Jason Allen is the author of the novel “The East End” and the poetry collection “A Meditation on Fire.” He was born in the Green Mountains of Vermont and spent the first year of his life in a log cabin, and then grew up in a working-class home in the Hamptons, where he worked a variety of blue-collar jobs for wealthy estate owners. He has an MFA from Pacific University and a PhD in literature and creative writing from Binghamton University, and currently lives in Atlanta, Georgia, where he teaches writing.
The American Dream: Three Novels
There are many “American” stories. Snowden Wright's America Pop is an epic saga that moves from Mississippi to Paris to New York and back again, following the family, ambition, passion, and tragedy that brings to life one unforgettable Southern dynasty. Jason Allen's The East End is an atmospheric debut novel of family secrets and scandal, of love and heartbreak, of working class struggle versus the privileges of the super wealthy, all set in the Hamptons. And Tim Murphy's The Correspondents is an enthralling and fast-moving epic of two families—one from New England, the other from the Middle East—and a haunting portrait of the best and worst sides of America. Join these three authors as they discuss the role of America in the dreams of their characters
Christopher Swann is a graduate of Woodberry Forest School in Virginia. He earned a B.A. in English from Washington and Lee University, an M.A. in English and creative writing from the University of Missouri-Columbia, and a Ph.D. in creative writing from Georgia State University. His debut novel Shadow of the Lions was a finalist for both the 2018 Townsend Prize for Fiction and a 2018 Georgia Author of the Year award and was one of Southern Living’s Best Southern Books of 2017. He lives with his wife and two sons in Atlanta, where he is the English department chair at Holy Innocents’ Episcopal School.
The East End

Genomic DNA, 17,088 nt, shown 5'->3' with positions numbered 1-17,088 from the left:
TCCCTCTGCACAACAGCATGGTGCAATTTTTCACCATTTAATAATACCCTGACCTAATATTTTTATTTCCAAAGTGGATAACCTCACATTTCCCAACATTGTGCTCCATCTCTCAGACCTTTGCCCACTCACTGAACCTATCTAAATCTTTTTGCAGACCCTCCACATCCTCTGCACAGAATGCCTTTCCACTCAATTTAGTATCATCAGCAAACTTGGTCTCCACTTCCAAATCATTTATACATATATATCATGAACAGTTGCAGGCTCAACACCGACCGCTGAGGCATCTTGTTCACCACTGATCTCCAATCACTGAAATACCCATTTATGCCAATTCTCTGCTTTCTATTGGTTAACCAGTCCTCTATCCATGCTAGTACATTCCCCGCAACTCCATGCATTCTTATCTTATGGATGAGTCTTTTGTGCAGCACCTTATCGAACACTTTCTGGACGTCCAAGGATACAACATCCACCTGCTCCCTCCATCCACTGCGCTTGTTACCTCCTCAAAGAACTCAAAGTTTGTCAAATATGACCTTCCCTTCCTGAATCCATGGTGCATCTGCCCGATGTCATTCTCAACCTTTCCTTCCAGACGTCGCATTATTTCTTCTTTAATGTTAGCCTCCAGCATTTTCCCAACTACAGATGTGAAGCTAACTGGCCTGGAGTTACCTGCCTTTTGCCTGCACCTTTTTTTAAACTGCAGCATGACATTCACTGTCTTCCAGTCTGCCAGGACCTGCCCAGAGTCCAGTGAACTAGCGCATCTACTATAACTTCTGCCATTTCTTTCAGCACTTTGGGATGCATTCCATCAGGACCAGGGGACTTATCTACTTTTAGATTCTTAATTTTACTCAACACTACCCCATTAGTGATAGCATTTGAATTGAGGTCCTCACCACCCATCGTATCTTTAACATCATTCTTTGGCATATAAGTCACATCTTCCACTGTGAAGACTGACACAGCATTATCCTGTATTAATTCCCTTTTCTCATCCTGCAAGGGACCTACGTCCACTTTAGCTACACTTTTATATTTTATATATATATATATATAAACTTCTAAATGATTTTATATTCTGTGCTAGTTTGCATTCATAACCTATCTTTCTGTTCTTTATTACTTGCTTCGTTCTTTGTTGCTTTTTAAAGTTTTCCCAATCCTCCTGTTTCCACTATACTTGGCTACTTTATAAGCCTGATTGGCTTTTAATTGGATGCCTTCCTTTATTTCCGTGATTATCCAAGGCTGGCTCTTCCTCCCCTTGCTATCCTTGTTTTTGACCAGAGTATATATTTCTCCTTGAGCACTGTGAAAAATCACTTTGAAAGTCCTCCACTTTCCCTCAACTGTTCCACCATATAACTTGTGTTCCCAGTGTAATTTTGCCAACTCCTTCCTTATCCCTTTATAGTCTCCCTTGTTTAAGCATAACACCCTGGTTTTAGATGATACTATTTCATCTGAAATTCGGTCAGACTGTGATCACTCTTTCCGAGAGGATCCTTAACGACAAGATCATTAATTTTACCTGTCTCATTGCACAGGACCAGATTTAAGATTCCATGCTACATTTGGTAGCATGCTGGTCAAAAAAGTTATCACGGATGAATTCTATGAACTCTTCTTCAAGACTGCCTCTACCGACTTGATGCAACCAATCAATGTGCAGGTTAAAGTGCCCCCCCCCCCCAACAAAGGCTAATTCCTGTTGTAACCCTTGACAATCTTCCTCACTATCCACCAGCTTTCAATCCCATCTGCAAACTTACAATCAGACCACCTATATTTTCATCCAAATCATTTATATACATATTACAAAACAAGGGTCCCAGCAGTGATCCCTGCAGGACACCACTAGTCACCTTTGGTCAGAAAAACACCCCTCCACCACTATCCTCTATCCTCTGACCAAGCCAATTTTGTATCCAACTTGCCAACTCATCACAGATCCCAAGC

“The East End” is an atmospheric debut novel of family secrets and scandal, of love and heartbreak, of working-class struggle versus the privileges of the super wealthy, all set in a place whose incredible beauty means both pleasure and pain – a place where people will die for love, kill for truth, and dream of escaping forever. “The East End” opens with Corey Halpern, a Hamptons local from a broken home who breaks into mansions at night for kicks. He likes the rush and, admittedly, the escapism. One night just before Memorial Day weekend, he breaks into the wrong home at the wrong time–the Sheffield estate where he and his mother work. Under the cover of darkness, their boss Leo Sheffield — billionaire CEO, patriarch, and owner of the vast lakeside manor — arrives unexpectedly with his lover, Henry. After a shocking poolside accident leaves Henry dead, everything depends on Leo burying the truth. But unfortunately for him, Corey saw what happened and there are other eyes in the shadows. Hordes of family and guests are coming to the estate the next morning, including Leo’s surly wife, all expecting a lavish vacation weekend of poolside drinks, evening parties, and fireworks filling the sky. No one can know there’s a dead man in the woods, and there is no one Leo can turn to. With his very life on the line, everything will come down to a split-second decision. For all of the main players—Leo, Gina, and Corey alike—time is ticking down, and the world they’ve known is set to explode. Told through multiple points of view, “The East End” highlights the socio-economic divide in the Hamptons, as well as how the basic human need for connection and trust can transcend class differences. Secrecy, obsession, and desperation dictate each character’s path. In a race against time, each critical moment holds life in the balance as Corey, Gina, and Leo approach a common breaking point.